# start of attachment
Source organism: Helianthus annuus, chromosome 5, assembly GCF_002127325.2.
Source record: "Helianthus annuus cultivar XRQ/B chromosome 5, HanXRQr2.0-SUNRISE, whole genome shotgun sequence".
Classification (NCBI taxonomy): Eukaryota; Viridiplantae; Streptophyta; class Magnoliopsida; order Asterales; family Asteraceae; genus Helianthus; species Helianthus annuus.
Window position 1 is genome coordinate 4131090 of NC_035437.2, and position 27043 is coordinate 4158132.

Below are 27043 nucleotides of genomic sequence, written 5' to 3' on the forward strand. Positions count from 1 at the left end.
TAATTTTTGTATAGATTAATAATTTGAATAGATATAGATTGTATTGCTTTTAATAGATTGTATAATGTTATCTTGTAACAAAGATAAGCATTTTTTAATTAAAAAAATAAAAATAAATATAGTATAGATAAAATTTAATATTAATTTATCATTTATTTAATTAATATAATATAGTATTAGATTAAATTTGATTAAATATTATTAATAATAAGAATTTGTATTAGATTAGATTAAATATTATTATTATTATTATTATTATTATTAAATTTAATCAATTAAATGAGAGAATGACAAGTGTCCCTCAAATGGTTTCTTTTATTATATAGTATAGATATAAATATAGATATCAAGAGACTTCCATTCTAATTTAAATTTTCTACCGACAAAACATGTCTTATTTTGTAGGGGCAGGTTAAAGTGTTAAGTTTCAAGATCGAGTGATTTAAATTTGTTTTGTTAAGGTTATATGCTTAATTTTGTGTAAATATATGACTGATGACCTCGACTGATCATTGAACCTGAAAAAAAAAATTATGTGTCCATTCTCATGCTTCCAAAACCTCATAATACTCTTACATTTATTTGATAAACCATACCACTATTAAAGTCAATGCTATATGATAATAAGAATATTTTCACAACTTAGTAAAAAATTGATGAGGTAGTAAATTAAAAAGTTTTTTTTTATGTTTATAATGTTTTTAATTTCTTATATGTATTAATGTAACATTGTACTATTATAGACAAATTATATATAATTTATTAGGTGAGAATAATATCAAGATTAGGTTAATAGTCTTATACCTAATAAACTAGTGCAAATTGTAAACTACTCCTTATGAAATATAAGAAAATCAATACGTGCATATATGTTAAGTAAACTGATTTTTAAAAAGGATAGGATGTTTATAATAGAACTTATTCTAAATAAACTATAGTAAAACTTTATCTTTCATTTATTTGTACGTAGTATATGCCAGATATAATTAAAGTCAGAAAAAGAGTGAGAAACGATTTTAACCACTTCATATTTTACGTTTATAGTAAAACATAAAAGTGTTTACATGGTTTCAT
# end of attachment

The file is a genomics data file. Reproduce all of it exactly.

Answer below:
Source organism: Helianthus annuus, chromosome 5, assembly GCF_002127325.2.
Source record: "Helianthus annuus cultivar XRQ/B chromosome 5, HanXRQr2.0-SUNRISE, whole genome shotgun sequence".
Classification (NCBI taxonomy): Eukaryota; Viridiplantae; Streptophyta; class Magnoliopsida; order Asterales; family Asteraceae; genus Helianthus; species Helianthus annuus.
Window position 1 is genome coordinate 4131090 of NC_035437.2, and position 27043 is coordinate 4158132.

Below are 27043 nucleotides of genomic sequence, written 5' to 3' on the forward strand. Positions count from 1 at the left end.
TAATTTTTGTATAGATTAATAATTTGAATAGATATAGATTGTATTGCTTTTAATAGATTGTATAATGTTATCTTGTAACAAAGATAAGCATTTTTTAATTAAAAAAATAAAAATAAATATAGTATAGATAAAATTTAATATTAATTTATCATTTATTTAATTAATATAATATAGTATTAGATTAAATTTGATTAAATATTATTAATAATAAGAATTTGTATTAGATTAGATTAAATATTATTATTATTATTATTATTATTATTAAATTTAATCAATTAAATGAGAGAATGACAAGTGTCCCTCAAATGGTTTCTTTTATTATATAGTATAGATATAAATATAGATATCAAGAGACTTCCATTCTAATTTAAATTTTCTACCGACAAAACATGTCTTATTTTGTAGGGGCAGGTTAAAGTGTTAAGTTTCAAGATCGAGTGATTTAAATTTGTTTTGTTAAGGTTATATGCTTAATTTTGTGTAAATATATGACTGATGACCTCGACTGATCATTGAACCTGAAAAAAAAAATTATGTGTCCATTCTCATGCTTCCAAAACCTCATAATACTCTTACATTTATTTGATAAACCATACCACTATTAAAGTCAATGCTATATGATAATAAGAATATTTTCACAACTTAGTAAAAAATTGATGAGGTAGTAAATTAAAAAGTTTTTTTTTATGTTTATAATGTTTTTAATTTCTTATATGTATTAATGTAACATTGTACTATTATAGACAAATTATATATAATTTATTAGGTGAGAATAATATCAAGATTAGGTTAATAGTCTTATACCTAATAAACTAGTGCAAATTGTAAACTACTCCTTATGAAATATAAGAAAATCAATACGTGCATATATGTTAAGTAAACTGATTTTTAAAAAGGATAGGATGTTTATAATAGAACTTATTCTAAATAAACTATAGTAAAACTTTATCTTTCATTTATTTGTACGTAGTATATGCCAGATATAATTAAAGTCAGAAAAAGAGTGAGAAACGATTTTAACCACTTCATATTTTACGTTTATAGTAAAACATAAAAGTGTTTACATGGTTTCAT